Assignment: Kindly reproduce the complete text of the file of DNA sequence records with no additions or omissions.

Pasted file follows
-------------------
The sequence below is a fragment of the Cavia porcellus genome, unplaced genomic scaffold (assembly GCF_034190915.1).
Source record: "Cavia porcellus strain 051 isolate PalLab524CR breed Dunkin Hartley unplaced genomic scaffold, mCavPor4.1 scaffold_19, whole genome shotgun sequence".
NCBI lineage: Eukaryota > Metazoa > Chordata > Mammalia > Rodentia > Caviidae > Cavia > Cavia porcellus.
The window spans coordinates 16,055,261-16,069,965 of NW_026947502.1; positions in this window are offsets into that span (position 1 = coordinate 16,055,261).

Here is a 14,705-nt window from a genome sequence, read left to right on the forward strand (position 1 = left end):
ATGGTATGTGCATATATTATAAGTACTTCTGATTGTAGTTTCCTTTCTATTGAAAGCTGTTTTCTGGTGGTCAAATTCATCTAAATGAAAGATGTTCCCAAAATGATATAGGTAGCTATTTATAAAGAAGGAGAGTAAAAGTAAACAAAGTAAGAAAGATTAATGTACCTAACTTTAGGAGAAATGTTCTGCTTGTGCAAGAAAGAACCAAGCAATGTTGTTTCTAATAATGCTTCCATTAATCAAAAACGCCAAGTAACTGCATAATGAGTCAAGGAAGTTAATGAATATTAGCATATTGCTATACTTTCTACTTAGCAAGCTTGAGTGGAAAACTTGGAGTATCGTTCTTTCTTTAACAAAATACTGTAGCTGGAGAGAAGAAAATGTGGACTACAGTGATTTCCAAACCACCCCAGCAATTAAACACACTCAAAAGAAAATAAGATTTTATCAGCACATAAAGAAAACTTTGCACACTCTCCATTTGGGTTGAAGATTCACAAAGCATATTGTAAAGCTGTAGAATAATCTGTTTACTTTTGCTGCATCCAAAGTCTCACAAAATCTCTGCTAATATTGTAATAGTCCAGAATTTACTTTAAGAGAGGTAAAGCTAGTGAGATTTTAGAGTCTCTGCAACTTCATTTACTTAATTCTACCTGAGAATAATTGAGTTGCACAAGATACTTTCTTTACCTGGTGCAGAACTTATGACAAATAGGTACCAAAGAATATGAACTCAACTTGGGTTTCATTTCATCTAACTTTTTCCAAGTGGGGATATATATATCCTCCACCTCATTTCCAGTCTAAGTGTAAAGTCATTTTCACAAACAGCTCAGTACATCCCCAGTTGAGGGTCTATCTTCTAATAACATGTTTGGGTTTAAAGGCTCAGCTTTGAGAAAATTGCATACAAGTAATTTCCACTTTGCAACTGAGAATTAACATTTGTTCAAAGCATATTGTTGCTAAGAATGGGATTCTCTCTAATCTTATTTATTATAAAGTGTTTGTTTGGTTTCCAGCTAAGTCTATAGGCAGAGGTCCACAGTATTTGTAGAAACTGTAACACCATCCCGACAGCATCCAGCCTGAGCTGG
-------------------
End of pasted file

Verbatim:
The sequence below is a fragment of the Cavia porcellus genome, unplaced genomic scaffold (assembly GCF_034190915.1).
Source record: "Cavia porcellus strain 051 isolate PalLab524CR breed Dunkin Hartley unplaced genomic scaffold, mCavPor4.1 scaffold_19, whole genome shotgun sequence".
NCBI lineage: Eukaryota > Metazoa > Chordata > Mammalia > Rodentia > Caviidae > Cavia > Cavia porcellus.
The window spans coordinates 16,055,261-16,069,965 of NW_026947502.1; positions in this window are offsets into that span (position 1 = coordinate 16,055,261).

Here is a 14,705-nt window from a genome sequence, read left to right on the forward strand (position 1 = left end):
ATGGTATGTGCATATATTATAAGTACTTCTGATTGTAGTTTCCTTTCTATTGAAAGCTGTTTTCTGGTGGTCAAATTCATCTAAATGAAAGATGTTCCCAAAATGATATAGGTAGCTATTTATAAAGAAGGAGAGTAAAAGTAAACAAAGTAAGAAAGATTAATGTACCTAACTTTAGGAGAAATGTTCTGCTTGTGCAAGAAAGAACCAAGCAATGTTGTTTCTAATAATGCTTCCATTAATCAAAAACGCCAAGTAACTGCATAATGAGTCAAGGAAGTTAATGAATATTAGCATATTGCTATACTTTCTACTTAGCAAGCTTGAGTGGAAAACTTGGAGTATCGTTCTTTCTTTAACAAAATACTGTAGCTGGAGAGAAGAAAATGTGGACTACAGTGATTTCCAAACCACCCCAGCAATTAAACACACTCAAAAGAAAATAAGATTTTATCAGCACATAAAGAAAACTTTGCACACTCTCCATTTGGGTTGAAGATTCACAAAGCATATTGTAAAGCTGTAGAATAATCTGTTTACTTTTGCTGCATCCAAAGTCTCACAAAATCTCTGCTAATATTGTAATAGTCCAGAATTTACTTTAAGAGAGGTAAAGCTAGTGAGATTTTAGAGTCTCTGCAACTTCATTTACTTAATTCTACCTGAGAATAATTGAGTTGCACAAGATACTTTCTTTACCTGGTGCAGAACTTATGACAAATAGGTACCAAAGAATATGAACTCAACTTGGGTTTCATTTCATCTAACTTTTTCCAAGTGGGGATATATATATCCTCCACCTCATTTCCAGTCTAAGTGTAAAGTCATTTTCACAAACAGCTCAGTACATCCCCAGTTGAGGGTCTATCTTCTAATAACATGTTTGGGTTTAAAGGCTCAGCTTTGAGAAAATTGCATACAAGTAATTTCCACTTTGCAACTGAGAATTAACATTTGTTCAAAGCATATTGTTGCTAAGAATGGGATTCTCTCTAATCTTATTTATTATAAAGTGTTTGTTTGGTTTCCAGCTAAGTCTATAGGCAGAGGTCCACAGTATTTGTAGAAACTGTAACACCATCCCGACAGCATCCAGCCTGAGCTGG